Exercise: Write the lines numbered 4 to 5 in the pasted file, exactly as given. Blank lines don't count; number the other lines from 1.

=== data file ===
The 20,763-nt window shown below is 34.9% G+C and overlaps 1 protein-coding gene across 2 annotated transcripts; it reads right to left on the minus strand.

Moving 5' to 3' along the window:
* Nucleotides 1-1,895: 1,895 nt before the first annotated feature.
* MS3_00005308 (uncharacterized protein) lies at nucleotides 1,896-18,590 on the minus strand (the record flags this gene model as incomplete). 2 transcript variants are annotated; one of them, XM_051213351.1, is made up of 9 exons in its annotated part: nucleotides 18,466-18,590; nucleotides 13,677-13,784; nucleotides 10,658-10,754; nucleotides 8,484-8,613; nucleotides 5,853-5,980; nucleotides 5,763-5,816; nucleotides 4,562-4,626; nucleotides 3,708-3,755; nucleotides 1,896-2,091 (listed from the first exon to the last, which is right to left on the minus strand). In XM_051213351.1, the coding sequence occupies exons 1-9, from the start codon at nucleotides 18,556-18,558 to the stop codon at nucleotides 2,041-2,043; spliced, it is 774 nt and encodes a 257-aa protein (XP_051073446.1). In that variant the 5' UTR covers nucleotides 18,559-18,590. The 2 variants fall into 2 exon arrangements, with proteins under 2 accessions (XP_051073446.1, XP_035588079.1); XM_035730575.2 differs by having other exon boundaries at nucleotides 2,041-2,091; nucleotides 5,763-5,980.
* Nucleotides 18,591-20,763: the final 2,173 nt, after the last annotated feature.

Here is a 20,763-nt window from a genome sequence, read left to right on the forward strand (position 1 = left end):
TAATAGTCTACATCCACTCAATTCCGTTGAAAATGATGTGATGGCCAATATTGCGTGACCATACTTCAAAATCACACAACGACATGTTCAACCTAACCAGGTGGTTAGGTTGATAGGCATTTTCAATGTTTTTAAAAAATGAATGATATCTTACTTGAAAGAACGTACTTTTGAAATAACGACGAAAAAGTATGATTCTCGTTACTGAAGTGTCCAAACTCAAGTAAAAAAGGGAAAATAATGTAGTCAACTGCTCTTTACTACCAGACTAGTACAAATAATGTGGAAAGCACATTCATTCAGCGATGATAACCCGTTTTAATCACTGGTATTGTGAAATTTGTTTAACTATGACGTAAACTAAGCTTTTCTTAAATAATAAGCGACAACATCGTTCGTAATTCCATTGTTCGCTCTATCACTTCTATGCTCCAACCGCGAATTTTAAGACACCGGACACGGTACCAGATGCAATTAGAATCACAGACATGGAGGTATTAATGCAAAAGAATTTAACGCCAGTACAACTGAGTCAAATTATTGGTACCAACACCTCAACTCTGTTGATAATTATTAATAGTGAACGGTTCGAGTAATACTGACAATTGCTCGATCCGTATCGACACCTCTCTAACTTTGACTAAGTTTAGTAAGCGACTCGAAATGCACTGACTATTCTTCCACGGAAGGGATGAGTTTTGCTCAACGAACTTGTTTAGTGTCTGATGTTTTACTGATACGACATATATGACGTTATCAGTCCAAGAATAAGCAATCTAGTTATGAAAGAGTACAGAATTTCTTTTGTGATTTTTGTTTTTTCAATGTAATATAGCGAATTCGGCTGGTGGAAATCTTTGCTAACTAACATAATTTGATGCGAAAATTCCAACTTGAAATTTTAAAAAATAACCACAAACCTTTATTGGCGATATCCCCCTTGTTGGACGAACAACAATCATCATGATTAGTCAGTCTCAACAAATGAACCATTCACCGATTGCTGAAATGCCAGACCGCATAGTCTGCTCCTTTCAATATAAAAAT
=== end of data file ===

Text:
* MS3_00005308 (uncharacterized protein) lies at nucleotides 1,896-18,590 on the minus strand (the record flags this gene model as incomplete). 2 transcript variants are annotated; one of them, XM_051213351.1, is made up of 9 exons in its annotated part: nucleotides 18,466-18,590; nucleotides 13,677-13,784; nucleotides 10,658-10,754; nucleotides 8,484-8,613; nucleotides 5,853-5,980; nucleotides 5,763-5,816; nucleotides 4,562-4,626; nucleotides 3,708-3,755; nucleotides 1,896-2,091 (listed from the first exon to the last, which is right to left on the minus strand). In XM_051213351.1, the coding sequence occupies exons 1-9, from the start codon at nucleotides 18,556-18,558 to the stop codon at nucleotides 2,041-2,043; spliced, it is 774 nt and encodes a 257-aa protein (XP_051073446.1). In that variant the 5' UTR covers nucleotides 18,559-18,590. The 2 variants fall into 2 exon arrangements, with proteins under 2 accessions (XP_051073446.1, XP_035588079.1); XM_035730575.2 differs by having other exon boundaries at nucleotides 2,041-2,091; nucleotides 5,763-5,980.
* Nucleotides 18,591-20,763: the final 2,173 nt, after the last annotated feature.